The Little Bull was first displayed at the Minnesota State Fair in September 1913. The pilot models were built in the plant of Andrews Heating Company, but a contract was soon arranged with Minneapolis Steel & Machinery Company to build the machine. The 1914 model had a two-cylinder opposed motor with a 5-12 horsepower rating. It performed fairly well under good conditions but lacked the necessary reserve power. It must be conceded that this model had not been tested as it should have been, and many farmers were justified in their complaints. The 7-20 Big Bull emerged in 1915. By 1917, the engine was enlarged to 12 drawbars and 24 brake horsepower. In addition, a land wheel drive was added, but the large drive wheel was retained, as was the leveling device used on earlier models. A drilled crankshaft provided lubrication. By 1920, the Bull Tractor Company was bankrupt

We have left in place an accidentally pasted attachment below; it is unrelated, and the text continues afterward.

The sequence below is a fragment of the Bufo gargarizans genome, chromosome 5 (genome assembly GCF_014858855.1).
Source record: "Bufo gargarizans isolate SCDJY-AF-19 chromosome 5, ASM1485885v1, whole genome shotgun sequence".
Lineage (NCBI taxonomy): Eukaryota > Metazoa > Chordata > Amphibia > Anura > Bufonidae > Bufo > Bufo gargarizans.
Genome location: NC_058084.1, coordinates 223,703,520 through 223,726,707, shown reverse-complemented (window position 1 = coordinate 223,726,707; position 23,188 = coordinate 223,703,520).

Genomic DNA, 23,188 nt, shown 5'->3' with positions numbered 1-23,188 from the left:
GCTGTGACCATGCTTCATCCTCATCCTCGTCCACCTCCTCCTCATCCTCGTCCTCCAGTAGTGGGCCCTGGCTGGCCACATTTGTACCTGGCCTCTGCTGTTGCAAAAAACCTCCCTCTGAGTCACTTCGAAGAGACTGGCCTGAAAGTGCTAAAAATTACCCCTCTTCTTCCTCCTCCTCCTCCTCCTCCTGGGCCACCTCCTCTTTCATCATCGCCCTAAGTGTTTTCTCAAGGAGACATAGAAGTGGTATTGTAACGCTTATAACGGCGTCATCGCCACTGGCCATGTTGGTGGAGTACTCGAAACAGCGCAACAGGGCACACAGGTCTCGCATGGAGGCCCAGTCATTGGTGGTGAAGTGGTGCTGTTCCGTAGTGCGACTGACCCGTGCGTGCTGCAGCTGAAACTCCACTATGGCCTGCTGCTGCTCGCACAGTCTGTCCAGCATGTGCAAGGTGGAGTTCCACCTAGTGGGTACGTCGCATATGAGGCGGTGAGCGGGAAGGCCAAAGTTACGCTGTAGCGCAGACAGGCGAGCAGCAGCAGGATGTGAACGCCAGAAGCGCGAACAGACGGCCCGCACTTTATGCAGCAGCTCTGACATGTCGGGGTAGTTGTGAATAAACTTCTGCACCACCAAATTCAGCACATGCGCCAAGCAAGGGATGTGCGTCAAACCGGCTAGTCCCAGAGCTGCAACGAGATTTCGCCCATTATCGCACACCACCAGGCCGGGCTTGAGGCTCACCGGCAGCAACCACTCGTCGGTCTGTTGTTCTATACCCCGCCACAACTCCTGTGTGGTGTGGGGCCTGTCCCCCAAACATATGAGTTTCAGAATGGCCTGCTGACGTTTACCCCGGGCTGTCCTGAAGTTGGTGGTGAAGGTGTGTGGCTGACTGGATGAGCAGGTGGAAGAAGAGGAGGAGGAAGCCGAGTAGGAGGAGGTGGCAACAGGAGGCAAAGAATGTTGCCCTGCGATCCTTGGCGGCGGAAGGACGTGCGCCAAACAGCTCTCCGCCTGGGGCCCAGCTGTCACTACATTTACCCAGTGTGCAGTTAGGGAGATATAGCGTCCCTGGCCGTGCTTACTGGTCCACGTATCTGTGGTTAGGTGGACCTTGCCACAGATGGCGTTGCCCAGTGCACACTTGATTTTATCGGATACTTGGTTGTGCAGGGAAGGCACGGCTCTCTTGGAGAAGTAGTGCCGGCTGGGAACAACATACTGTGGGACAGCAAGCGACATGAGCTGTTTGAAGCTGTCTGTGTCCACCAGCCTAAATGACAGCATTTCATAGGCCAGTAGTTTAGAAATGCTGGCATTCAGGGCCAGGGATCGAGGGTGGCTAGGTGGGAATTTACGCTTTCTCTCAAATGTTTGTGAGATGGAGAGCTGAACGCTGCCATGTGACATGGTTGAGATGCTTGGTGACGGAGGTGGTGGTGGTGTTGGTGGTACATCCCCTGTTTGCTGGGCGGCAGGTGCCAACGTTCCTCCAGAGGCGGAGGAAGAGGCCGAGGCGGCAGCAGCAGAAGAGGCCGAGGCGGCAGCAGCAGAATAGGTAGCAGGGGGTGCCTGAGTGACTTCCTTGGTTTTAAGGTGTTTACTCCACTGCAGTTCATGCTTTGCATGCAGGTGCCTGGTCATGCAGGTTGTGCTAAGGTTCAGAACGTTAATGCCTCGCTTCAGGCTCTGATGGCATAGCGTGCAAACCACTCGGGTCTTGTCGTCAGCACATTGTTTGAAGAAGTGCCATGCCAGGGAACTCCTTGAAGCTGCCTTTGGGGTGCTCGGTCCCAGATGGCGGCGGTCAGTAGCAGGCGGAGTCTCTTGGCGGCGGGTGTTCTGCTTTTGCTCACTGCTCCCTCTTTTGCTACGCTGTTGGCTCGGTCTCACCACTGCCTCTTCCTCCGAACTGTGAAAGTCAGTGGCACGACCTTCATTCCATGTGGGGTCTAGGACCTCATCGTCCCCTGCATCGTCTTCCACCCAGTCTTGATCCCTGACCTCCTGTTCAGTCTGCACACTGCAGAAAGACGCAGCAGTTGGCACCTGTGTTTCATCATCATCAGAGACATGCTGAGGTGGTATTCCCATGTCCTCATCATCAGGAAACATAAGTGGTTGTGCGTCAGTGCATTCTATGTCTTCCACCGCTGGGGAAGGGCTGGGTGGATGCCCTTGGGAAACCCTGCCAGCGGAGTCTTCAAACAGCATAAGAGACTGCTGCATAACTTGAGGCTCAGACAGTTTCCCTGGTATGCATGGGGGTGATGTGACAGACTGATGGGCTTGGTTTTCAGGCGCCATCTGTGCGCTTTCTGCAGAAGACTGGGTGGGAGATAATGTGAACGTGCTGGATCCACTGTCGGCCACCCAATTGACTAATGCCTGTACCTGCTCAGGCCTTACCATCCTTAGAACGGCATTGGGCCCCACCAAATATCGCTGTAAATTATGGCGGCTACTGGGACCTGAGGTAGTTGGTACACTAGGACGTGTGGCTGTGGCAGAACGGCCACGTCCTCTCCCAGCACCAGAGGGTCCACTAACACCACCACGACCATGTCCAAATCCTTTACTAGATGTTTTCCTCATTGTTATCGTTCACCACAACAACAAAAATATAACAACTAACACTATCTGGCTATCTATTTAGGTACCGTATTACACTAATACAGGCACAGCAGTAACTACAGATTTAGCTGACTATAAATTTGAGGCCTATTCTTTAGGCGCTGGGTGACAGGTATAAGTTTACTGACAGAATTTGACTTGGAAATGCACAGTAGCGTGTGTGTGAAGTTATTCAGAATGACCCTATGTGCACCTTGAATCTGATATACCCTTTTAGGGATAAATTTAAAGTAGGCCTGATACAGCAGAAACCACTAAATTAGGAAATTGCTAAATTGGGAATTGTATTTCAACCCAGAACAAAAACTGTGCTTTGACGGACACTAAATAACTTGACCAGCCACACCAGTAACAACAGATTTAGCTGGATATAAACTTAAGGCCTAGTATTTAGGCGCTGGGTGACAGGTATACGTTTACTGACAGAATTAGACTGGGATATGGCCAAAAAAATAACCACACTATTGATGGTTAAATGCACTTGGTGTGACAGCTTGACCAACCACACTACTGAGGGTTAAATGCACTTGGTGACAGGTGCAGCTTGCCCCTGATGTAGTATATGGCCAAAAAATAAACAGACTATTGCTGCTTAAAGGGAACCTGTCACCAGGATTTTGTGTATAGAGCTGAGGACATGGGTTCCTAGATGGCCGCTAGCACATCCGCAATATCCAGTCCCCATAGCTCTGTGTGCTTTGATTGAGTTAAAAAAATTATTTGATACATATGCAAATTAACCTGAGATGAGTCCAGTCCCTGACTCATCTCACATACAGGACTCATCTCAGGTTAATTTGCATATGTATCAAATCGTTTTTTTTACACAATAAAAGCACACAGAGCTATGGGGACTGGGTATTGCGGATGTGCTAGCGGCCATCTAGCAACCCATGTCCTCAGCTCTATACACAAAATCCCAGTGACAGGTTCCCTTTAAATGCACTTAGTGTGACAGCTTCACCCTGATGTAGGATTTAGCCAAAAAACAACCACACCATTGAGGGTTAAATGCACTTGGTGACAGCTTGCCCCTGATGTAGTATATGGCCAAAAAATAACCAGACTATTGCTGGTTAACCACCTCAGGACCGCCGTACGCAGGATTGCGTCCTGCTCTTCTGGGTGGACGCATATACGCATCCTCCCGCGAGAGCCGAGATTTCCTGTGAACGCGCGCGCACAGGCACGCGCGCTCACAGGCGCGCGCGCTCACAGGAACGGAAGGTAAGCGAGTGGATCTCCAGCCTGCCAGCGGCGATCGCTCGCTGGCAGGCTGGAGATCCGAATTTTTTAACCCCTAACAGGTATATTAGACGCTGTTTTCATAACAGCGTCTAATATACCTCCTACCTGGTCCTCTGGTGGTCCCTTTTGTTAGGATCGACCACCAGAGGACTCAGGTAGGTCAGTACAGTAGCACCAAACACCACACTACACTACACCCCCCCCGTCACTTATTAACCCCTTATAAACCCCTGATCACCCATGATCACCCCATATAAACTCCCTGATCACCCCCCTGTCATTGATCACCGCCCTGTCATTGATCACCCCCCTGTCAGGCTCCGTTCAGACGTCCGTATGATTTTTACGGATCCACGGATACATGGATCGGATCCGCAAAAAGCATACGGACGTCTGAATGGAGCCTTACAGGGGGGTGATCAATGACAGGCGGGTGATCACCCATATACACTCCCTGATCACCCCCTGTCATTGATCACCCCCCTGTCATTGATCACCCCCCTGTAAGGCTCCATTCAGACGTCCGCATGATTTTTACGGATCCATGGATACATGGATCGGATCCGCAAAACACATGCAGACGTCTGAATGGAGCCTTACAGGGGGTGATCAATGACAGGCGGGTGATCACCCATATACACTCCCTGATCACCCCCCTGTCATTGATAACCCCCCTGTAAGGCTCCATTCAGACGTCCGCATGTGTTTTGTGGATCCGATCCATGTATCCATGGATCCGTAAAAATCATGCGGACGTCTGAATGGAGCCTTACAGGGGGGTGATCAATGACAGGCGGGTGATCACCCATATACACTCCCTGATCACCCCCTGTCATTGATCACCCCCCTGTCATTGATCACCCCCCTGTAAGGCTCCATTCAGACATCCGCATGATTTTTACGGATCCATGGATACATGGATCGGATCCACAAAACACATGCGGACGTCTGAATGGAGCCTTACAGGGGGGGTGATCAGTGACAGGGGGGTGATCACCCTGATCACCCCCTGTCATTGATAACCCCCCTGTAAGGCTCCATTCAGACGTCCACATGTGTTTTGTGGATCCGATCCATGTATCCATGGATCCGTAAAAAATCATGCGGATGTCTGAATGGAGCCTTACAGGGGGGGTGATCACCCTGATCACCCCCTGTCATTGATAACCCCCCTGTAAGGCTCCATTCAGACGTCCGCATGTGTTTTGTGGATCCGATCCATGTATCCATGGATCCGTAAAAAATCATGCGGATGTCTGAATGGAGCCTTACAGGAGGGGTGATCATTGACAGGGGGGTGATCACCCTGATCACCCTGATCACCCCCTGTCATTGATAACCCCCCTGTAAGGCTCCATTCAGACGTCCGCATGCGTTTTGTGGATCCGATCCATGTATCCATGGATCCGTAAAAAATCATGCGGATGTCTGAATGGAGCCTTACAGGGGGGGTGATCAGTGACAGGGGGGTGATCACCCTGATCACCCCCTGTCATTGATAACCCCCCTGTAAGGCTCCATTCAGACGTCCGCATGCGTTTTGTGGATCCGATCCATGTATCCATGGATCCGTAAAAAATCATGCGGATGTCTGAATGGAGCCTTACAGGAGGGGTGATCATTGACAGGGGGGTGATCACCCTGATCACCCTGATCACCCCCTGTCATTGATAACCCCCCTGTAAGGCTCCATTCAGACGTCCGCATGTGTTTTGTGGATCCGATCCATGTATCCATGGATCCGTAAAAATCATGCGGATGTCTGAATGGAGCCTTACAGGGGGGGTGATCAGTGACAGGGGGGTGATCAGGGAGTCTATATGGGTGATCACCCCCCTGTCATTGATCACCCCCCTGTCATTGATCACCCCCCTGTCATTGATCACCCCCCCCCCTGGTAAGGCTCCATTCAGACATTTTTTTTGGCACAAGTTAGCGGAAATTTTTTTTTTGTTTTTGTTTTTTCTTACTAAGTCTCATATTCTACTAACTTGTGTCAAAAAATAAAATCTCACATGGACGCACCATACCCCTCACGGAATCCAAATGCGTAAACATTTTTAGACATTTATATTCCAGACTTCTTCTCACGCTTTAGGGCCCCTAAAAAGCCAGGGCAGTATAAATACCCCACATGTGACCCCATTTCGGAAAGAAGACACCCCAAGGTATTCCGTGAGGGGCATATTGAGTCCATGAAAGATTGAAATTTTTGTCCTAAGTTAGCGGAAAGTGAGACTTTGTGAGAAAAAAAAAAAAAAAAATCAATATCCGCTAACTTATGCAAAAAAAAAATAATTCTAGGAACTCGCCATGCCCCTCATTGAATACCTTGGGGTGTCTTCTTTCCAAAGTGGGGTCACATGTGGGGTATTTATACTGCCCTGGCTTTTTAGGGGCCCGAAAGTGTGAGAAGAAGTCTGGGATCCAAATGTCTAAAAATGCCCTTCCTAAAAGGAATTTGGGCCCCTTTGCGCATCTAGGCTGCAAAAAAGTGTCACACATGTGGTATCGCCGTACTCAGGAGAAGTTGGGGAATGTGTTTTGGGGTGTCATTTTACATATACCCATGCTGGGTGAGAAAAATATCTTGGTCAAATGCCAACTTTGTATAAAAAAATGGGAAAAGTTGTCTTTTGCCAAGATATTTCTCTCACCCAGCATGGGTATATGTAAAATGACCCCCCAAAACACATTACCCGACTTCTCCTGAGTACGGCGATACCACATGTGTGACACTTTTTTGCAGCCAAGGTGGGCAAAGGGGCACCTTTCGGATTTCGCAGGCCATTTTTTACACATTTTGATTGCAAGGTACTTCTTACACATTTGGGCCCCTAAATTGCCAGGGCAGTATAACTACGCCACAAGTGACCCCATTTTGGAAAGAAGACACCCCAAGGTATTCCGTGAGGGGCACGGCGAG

P. J. Lyons, along with several associates organized and incorporated Bull Tractor Company in January of 1914. D.M. Hartsough had designed the Bull tractor; Hartsough and Lyons had founded the Gas Traction Company in 1908. All of the company’s organizers had been in the tractor business for several years. Along the way, they discovered that they were selling too much iron for too much money, and often failed to get the money. The new Bull organization decided to start off with less iron and less money, but the cardinal rule was to get the money! The “Little Bull” released in 1914 was not a big success even though 3,800 of them were sold between April and September. With a bad reputation from its first tractor, Bull advertised the “Big Bull” as the ultimate in tractors. Even though the Little Bull was unsatisfactory, it led the industry in 1914 sales and put the established tractor builders into a tailspin. Sales rank dropped steadily thought, and in 1917, Bull placed 7th in sales. D.M. Hartsough had designed the Bull. The company wished to market a tractor of similar design that would sell for $50 less than the Bull. Hartsough agreed to design such an outfit but sold the new design and patents to the Lion Tractor Company at Minneapolis. Lyons went ahead with its tractor and Bull promptly filed suit against the Lyon bunch. Restraining orders and appeals followed for some time, reflecting the intense rivalry between these firms. Bull made a contract with Gile Engine Company at Ludington, Michigan to purchase Gile tractor engines for the Bull tractors. This didn’t work out, so in 1915, Toro Motors Company was organized to build the engines and they were to be built exclusively in Bull tractors. Through 1917, Bull tractors were built in the shops of Minneapolis Steel & Machinery company. The Twin City people canceled their contract to build Bull tractors in 1917, so here was the Bull Company without a factory. Quickly plans were made to organize with the Whitman Agricultural Company at St. Louis, Missouri. After several months of negotiations, the deal fell through. Under a new reorganization plan, arrangements were made for building Bull tractors in Minneapolis, this time using the new factory of Toro Motor Company. This plan didn’t work out either, and in April 1919, Bull Tractor Company merged with Madison Motors Corporation, Anderson, Indiana. By mid-1920, the Bull-Madison venture went broke and was sold by receivers to American Motor Parts Company.
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